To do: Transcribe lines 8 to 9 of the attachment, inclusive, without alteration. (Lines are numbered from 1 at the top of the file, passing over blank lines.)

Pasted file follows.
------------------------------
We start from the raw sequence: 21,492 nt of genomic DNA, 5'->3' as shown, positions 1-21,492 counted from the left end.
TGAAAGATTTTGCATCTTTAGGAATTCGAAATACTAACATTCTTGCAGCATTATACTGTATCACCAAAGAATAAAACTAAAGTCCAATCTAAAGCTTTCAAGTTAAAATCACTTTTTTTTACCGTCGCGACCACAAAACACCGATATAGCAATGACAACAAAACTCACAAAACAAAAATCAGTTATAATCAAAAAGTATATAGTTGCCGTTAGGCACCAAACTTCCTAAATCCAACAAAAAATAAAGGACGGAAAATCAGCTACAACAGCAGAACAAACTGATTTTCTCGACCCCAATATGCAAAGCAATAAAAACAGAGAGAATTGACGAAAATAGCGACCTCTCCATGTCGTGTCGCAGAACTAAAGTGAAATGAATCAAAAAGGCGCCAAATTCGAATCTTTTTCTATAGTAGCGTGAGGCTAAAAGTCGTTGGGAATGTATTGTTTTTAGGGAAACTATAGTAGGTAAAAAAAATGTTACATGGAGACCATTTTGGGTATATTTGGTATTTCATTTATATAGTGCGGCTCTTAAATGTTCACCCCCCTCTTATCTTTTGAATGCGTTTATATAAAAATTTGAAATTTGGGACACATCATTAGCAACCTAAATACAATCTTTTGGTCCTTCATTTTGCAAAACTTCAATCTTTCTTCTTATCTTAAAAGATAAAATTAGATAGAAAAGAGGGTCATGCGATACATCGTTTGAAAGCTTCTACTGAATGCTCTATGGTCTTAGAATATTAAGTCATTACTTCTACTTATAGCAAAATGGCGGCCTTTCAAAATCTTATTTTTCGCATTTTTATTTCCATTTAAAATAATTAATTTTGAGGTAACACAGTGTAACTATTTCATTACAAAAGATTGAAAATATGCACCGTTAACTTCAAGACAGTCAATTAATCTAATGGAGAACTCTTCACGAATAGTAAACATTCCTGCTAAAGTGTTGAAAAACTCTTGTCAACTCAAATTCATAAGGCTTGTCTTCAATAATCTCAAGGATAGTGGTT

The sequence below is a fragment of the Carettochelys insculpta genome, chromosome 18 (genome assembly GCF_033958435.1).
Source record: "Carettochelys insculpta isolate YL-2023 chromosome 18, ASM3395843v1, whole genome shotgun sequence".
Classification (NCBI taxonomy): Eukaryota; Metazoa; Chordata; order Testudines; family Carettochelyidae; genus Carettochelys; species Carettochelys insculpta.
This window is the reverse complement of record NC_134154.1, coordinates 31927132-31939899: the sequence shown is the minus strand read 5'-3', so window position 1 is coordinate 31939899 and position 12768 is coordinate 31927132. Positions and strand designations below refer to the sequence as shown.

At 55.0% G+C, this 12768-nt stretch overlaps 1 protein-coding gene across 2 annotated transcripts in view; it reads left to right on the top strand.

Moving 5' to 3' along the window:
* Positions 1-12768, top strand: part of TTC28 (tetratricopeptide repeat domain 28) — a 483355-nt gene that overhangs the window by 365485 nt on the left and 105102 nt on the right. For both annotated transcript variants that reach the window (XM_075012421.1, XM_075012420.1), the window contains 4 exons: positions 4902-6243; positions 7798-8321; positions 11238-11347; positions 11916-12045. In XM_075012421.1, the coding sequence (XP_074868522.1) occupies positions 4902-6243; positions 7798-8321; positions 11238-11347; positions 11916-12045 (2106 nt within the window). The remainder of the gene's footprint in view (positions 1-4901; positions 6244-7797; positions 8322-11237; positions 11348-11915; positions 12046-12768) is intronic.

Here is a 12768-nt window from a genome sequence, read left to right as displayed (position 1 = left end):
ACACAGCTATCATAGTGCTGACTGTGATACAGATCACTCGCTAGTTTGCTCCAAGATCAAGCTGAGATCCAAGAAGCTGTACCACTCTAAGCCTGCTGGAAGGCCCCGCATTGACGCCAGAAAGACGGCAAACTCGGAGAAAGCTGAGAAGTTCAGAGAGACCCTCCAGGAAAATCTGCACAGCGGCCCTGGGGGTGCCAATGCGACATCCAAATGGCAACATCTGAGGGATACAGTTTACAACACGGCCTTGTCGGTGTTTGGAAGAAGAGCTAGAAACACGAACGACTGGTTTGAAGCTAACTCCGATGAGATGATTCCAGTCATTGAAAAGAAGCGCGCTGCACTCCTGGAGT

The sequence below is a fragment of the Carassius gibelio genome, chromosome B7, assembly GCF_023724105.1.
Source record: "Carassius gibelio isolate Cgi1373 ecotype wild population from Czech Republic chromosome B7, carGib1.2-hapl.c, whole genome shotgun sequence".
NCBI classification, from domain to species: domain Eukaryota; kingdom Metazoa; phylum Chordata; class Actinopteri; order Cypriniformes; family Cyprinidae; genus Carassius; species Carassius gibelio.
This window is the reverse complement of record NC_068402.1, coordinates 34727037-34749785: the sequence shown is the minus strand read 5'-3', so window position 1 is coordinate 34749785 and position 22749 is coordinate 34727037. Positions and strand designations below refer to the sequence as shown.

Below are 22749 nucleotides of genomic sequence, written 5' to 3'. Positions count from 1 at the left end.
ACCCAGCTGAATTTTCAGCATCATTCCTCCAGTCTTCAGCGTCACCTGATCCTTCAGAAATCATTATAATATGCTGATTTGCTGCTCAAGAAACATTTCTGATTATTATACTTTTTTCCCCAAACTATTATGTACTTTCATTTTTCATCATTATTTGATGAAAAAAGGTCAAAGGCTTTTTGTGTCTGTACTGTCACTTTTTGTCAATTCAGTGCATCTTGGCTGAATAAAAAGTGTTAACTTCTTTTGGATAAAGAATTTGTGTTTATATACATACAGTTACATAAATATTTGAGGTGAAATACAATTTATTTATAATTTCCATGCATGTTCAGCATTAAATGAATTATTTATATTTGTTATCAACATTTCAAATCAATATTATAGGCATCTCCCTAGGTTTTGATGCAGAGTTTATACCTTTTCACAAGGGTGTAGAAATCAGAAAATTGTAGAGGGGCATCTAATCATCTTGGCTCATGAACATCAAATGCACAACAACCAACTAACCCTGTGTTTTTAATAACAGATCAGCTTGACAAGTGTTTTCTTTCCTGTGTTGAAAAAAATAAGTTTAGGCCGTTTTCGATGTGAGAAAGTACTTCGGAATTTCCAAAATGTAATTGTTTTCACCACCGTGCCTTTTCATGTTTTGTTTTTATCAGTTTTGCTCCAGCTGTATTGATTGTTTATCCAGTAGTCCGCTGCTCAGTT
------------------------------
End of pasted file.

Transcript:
Moving 5' to 3' along the window:
* Positions 1-12768, top strand: part of TTC28 (tetratricopeptide repeat domain 28) — a 483355-nt gene that overhangs the window by 365485 nt on the left and 105102 nt on the right. For both annotated transcript variants that reach the window (XM_075012421.1, XM_075012420.1), the window contains 4 exons: positions 4902-6243; positions 7798-8321; positions 11238-11347; positions 11916-12045. In XM_075012421.1, the coding sequence (XP_074868522.1) occupies positions 4902-6243; positions 7798-8321; positions 11238-11347; positions 11916-12045 (2106 nt within the window). The remainder of the gene's footprint in view (positions 1-4901; positions 6244-7797; positions 8322-11237; positions 11348-11915; positions 12046-12768) is intronic.